building strong memory 11
To combat forgetting, some students take memory courses given by commercial enterprises. Many others invent (or inherit) mnemonic devices-words, sentences, rhymes, and other formulas that associate a complex principle or body of fact with a simple statement that is easy to remember. Both the memory courses and the mnemonic devices have serious drawbacks.
How Commercial Memory Courses Work
The first step of most memory systems involves the memorizing of a master list of words called “pegs.” Each word is numbered, and a strong association is made between the number and the word; for example, number one may be an alarm clock, number two a revolving door, and so forth. So when you need to remember a list of such items as butter, sugar, and so forth, you form a bizarre image associating the first peg word and the first item on the list to be memorized. For example, for butter you may visualize a pound of butter atop a fiercely ringing metal alarm clock. For sugar, you visualize dropping a pound of sugar in the revolving door of a busy post office, almost hearing and feeling the crunching of the sugar as people stomp on it and the revolving door grinds it on the cement floor. Later, on entering the supermarket, to recall the grocery items, it is only necessary to recall the well-memorized peg words in numerical sequence, and almost automatically, with each peg word will come to mind the item associated with it. The next day, however, you may have to associate a pound of sugar with the alarm clock, and yesterday’s butter might interfere with today’s sugar. In other words, interference caused by using the same symbols for many different things makes the system unworkable. Such systems are fun at parties, but hardly applicable for serious studying and learning.
A classic example of a mnemonic device is the old jingle by which most of us learned the irregularities of our calendar. Thirty days has September,April, June, and November All the rest have thirty-one Except February alone– Another is i before e except after c or when pronounced a as in neighbor and weigh.
One or two simple rules like these, or even half a dozen, won’t hurt anyone. They may even help you retain certain dull but necessary facts. But except for purely mechanical matters, like the number of days in the months or problems in spelling, mnemonic systems are of doubtful utility. Their chief fault is that they side step the intrinsic meaning of the material being learned. It then remains a compartmentalized parcel of data which is mechanically taken out of the mnemonic context only when needed. The student may learn a sequence of names and dates this way, but the chances are he does not learn much about them. If, on the other hand, he learns the same list directly and meaningfully, he can integrate it into his general knowledge for use in relation to other facts and ideas.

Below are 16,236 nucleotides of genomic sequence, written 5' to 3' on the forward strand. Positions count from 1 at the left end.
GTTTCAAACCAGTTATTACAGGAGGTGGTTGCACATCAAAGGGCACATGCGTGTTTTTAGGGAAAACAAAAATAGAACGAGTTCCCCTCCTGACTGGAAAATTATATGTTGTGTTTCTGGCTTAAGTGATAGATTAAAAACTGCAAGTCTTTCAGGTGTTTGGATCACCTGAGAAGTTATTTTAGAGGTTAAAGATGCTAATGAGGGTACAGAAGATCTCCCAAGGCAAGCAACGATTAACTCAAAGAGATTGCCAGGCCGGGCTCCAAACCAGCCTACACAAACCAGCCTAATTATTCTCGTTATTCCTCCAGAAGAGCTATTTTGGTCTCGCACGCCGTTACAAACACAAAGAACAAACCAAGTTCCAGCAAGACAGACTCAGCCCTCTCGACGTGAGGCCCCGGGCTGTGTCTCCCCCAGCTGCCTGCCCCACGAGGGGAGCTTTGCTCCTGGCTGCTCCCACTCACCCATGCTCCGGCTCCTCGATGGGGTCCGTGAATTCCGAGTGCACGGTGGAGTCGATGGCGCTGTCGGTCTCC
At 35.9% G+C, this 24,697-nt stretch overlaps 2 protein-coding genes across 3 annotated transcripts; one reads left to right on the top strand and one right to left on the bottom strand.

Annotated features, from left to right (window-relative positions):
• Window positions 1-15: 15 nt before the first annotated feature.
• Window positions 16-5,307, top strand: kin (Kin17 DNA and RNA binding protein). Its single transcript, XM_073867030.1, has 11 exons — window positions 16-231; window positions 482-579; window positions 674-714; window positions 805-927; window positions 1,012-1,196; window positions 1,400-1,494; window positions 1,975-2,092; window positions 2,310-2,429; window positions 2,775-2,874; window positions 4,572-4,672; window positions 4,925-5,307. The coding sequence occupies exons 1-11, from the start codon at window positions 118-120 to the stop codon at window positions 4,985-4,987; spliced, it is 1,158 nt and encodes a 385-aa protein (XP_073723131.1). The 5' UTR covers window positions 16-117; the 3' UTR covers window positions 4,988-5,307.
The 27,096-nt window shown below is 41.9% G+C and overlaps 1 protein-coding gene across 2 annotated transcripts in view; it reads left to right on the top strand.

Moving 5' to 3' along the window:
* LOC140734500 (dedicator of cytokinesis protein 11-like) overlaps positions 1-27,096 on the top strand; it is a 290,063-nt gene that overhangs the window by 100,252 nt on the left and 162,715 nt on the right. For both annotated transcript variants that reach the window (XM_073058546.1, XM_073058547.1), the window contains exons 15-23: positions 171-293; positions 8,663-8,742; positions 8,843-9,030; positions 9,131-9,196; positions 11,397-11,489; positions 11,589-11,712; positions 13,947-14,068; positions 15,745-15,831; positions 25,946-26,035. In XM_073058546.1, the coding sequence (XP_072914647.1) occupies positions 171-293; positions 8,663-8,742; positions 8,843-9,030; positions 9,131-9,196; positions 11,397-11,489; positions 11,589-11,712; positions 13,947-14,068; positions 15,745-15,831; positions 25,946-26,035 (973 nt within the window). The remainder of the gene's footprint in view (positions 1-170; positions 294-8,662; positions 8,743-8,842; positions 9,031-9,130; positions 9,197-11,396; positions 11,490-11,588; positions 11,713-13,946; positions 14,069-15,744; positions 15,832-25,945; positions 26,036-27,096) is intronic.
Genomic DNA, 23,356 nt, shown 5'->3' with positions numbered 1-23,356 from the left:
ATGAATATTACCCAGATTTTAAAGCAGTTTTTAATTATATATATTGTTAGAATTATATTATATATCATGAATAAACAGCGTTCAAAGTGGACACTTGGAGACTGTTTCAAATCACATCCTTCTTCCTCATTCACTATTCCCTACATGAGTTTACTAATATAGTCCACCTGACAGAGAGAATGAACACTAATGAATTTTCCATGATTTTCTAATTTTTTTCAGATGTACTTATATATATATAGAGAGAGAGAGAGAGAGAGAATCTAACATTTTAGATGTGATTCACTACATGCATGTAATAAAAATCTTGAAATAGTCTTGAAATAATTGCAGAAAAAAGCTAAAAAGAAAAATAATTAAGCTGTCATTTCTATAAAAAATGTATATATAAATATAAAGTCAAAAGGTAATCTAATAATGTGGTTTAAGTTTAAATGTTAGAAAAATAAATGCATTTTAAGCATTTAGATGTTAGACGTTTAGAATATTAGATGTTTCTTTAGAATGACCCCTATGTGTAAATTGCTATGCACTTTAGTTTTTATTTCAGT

If, for example, you had to learn the names of all the cranial nerves, you could repeat a jingle such as medical students have devised for associating the names and the order of the nerves with the initial letters of the words:
On Old Olympus’ Towering Tops
A Fat Angelic Girl Viewed Spanish Hops.
(The nerves are Olfactory, Optic, Oculomotor, Trochlear, Trigeminal, Abducent, Facial, Auditory, G1ossopharyngeal, Vagus, Spinal Accessory, and Hypoglossal.) But a more effective procedure would be as follows:
1. Look up each word in the dictionary to learn more about it. Learn its Latin or Greek derivation. The more associations you can make, the better you will remember.
2. Study a diagram showing the nerves as they enter the base of the brain. With such a mental picture in mind, you will be able to identify them in order and name their functions.
Artificial mnemonic systems have two additional faults. The slightest error in the jingle or anagram can throw you off completely. And the time spent in memorizing it is rarely justified by the result. Students often use mnemonic devices in preparing for examinations, usually in desperation, hoping somehow to “get by.” But facts so learned — if they really are learned — are usually retained for a relatively short time. Students who resort to cramming in this fashion, realizing that they are gearing for an examination only, often promise themselves afterwards they will restudy the material and “really learn” it. Such restudying is rare, since the kind of student who has to cram for examinations is rarely the kind who has time for extra tasks.
THREE RULES OF MEMORY
To help you remember the important steps in building up your memory, here is a list of rules. You will see that it is a very brief summary of all the principles we have discussed in this chapter.
1. Create a positive mental set. Create, either naturally or artificially, an active interest in what is being said or read so that you will get the information accurately in the first place.
2. Think actively by listening, observing, talking, selecting, and organizing. All with the intention to remember.
3. Recite and review facts, names, and ideas, so that consolidation and transference to the long-term memory can take place.